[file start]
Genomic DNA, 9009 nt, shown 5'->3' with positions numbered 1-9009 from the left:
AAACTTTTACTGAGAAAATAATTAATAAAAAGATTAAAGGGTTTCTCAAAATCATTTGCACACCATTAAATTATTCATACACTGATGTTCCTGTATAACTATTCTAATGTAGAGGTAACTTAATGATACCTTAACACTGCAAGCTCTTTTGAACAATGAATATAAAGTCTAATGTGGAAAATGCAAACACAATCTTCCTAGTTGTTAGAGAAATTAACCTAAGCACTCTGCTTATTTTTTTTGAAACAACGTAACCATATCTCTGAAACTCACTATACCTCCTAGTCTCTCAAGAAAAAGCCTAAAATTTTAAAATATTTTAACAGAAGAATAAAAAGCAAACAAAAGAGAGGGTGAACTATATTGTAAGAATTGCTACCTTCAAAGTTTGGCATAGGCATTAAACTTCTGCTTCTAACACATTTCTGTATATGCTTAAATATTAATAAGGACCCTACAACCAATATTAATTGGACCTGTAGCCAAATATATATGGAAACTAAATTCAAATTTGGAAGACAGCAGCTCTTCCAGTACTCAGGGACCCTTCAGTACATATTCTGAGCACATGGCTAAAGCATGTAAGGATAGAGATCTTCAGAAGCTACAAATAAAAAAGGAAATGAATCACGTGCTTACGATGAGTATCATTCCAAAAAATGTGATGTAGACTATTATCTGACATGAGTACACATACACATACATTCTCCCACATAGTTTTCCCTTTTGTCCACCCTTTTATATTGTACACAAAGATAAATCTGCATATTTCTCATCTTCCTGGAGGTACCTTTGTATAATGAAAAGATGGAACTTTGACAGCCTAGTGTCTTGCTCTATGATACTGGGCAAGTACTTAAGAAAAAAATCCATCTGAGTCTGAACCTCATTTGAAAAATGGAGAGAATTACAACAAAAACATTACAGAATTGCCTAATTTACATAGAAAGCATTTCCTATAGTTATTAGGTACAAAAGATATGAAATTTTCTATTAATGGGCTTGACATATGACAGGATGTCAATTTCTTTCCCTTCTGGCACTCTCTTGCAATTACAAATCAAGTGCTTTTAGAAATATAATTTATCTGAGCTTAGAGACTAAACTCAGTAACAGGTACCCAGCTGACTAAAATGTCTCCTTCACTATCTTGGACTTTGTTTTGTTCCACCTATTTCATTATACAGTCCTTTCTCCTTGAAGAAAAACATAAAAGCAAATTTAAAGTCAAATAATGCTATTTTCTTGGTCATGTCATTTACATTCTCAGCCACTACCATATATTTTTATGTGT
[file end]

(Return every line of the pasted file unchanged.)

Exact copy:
Genomic DNA, 9009 nt, shown 5'->3' with positions numbered 1-9009 from the left:
AAACTTTTACTGAGAAAATAATTAATAAAAAGATTAAAGGGTTTCTCAAAATCATTTGCACACCATTAAATTATTCATACACTGATGTTCCTGTATAACTATTCTAATGTAGAGGTAACTTAATGATACCTTAACACTGCAAGCTCTTTTGAACAATGAATATAAAGTCTAATGTGGAAAATGCAAACACAATCTTCCTAGTTGTTAGAGAAATTAACCTAAGCACTCTGCTTATTTTTTTTGAAACAACGTAACCATATCTCTGAAACTCACTATACCTCCTAGTCTCTCAAGAAAAAGCCTAAAATTTTAAAATATTTTAACAGAAGAATAAAAAGCAAACAAAAGAGAGGGTGAACTATATTGTAAGAATTGCTACCTTCAAAGTTTGGCATAGGCATTAAACTTCTGCTTCTAACACATTTCTGTATATGCTTAAATATTAATAAGGACCCTACAACCAATATTAATTGGACCTGTAGCCAAATATATATGGAAACTAAATTCAAATTTGGAAGACAGCAGCTCTTCCAGTACTCAGGGACCCTTCAGTACATATTCTGAGCACATGGCTAAAGCATGTAAGGATAGAGATCTTCAGAAGCTACAAATAAAAAAGGAAATGAATCACGTGCTTACGATGAGTATCATTCCAAAAAATGTGATGTAGACTATTATCTGACATGAGTACACATACACATACATTCTCCCACATAGTTTTCCCTTTTGTCCACCCTTTTATATTGTACACAAAGATAAATCTGCATATTTCTCATCTTCCTGGAGGTACCTTTGTATAATGAAAAGATGGAACTTTGACAGCCTAGTGTCTTGCTCTATGATACTGGGCAAGTACTTAAGAAAAAAATCCATCTGAGTCTGAACCTCATTTGAAAAATGGAGAGAATTACAACAAAAACATTACAGAATTGCCTAATTTACATAGAAAGCATTTCCTATAGTTATTAGGTACAAAAGATATGAAATTTTCTATTAATGGGCTTGACATATGACAGGATGTCAATTTCTTTCCCTTCTGGCACTCTCTTGCAATTACAAATCAAGTGCTTTTAGAAATATAATTTATCTGAGCTTAGAGACTAAACTCAGTAACAGGTACCCAGCTGACTAAAATGTCTCCTTCACTATCTTGGACTTTGTTTTGTTCCACCTATTTCATTATACAGTCCTTTCTCCTTGAAGAAAAACATAAAAGCAAATTTAAAGTCAAATAATGCTATTTTCTTGGTCATGTCATTTACATTCTCAGCCACTACCATATATTTTTATGTGT